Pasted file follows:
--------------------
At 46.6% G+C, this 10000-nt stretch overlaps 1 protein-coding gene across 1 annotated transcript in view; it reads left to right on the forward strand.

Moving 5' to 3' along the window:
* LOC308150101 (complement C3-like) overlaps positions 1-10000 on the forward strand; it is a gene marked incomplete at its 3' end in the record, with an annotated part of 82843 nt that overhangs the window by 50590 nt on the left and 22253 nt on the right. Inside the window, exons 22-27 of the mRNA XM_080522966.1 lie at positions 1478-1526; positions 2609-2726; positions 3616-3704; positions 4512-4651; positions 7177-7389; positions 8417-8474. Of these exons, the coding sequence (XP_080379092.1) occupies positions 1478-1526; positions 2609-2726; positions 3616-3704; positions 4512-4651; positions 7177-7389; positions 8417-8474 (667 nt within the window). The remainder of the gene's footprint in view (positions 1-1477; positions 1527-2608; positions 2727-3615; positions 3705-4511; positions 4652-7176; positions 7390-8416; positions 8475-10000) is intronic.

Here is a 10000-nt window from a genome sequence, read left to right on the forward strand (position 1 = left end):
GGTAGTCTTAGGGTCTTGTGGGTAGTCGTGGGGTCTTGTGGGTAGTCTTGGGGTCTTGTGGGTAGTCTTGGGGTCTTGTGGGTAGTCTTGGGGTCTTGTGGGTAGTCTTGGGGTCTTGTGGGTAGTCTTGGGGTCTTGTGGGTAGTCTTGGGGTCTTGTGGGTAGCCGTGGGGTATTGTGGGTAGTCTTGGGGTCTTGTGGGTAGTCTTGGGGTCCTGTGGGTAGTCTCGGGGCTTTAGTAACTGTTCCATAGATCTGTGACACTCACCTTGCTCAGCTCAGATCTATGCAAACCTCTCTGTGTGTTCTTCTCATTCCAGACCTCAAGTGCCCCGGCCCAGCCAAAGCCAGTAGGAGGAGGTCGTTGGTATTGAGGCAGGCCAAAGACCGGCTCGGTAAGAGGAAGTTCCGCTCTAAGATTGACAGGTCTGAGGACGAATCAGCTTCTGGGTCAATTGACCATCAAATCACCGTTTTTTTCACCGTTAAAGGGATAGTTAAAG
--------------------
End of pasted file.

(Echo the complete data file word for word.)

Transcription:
At 46.6% G+C, this 10000-nt stretch overlaps 1 protein-coding gene across 1 annotated transcript in view; it reads left to right on the forward strand.

Moving 5' to 3' along the window:
* LOC308150101 (complement C3-like) overlaps positions 1-10000 on the forward strand; it is a gene marked incomplete at its 3' end in the record, with an annotated part of 82843 nt that overhangs the window by 50590 nt on the left and 22253 nt on the right. Inside the window, exons 22-27 of the mRNA XM_080522966.1 lie at positions 1478-1526; positions 2609-2726; positions 3616-3704; positions 4512-4651; positions 7177-7389; positions 8417-8474. Of these exons, the coding sequence (XP_080379092.1) occupies positions 1478-1526; positions 2609-2726; positions 3616-3704; positions 4512-4651; positions 7177-7389; positions 8417-8474 (667 nt within the window). The remainder of the gene's footprint in view (positions 1-1477; positions 1527-2608; positions 2727-3615; positions 3705-4511; positions 4652-7176; positions 7390-8416; positions 8475-10000) is intronic.

Here is a 10000-nt window from a genome sequence, read left to right on the forward strand (position 1 = left end):
GGTAGTCTTAGGGTCTTGTGGGTAGTCGTGGGGTCTTGTGGGTAGTCTTGGGGTCTTGTGGGTAGTCTTGGGGTCTTGTGGGTAGTCTTGGGGTCTTGTGGGTAGTCTTGGGGTCTTGTGGGTAGTCTTGGGGTCTTGTGGGTAGTCTTGGGGTCTTGTGGGTAGCCGTGGGGTATTGTGGGTAGTCTTGGGGTCTTGTGGGTAGTCTTGGGGTCCTGTGGGTAGTCTCGGGGCTTTAGTAACTGTTCCATAGATCTGTGACACTCACCTTGCTCAGCTCAGATCTATGCAAACCTCTCTGTGTGTTCTTCTCATTCCAGACCTCAAGTGCCCCGGCCCAGCCAAAGCCAGTAGGAGGAGGTCGTTGGTATTGAGGCAGGCCAAAGACCGGCTCGGTAAGAGGAAGTTCCGCTCTAAGATTGACAGGTCTGAGGACGAATCAGCTTCTGGGTCAATTGACCATCAAATCACCGTTTTTTTCACCGTTAAAGGGATAGTTAAAG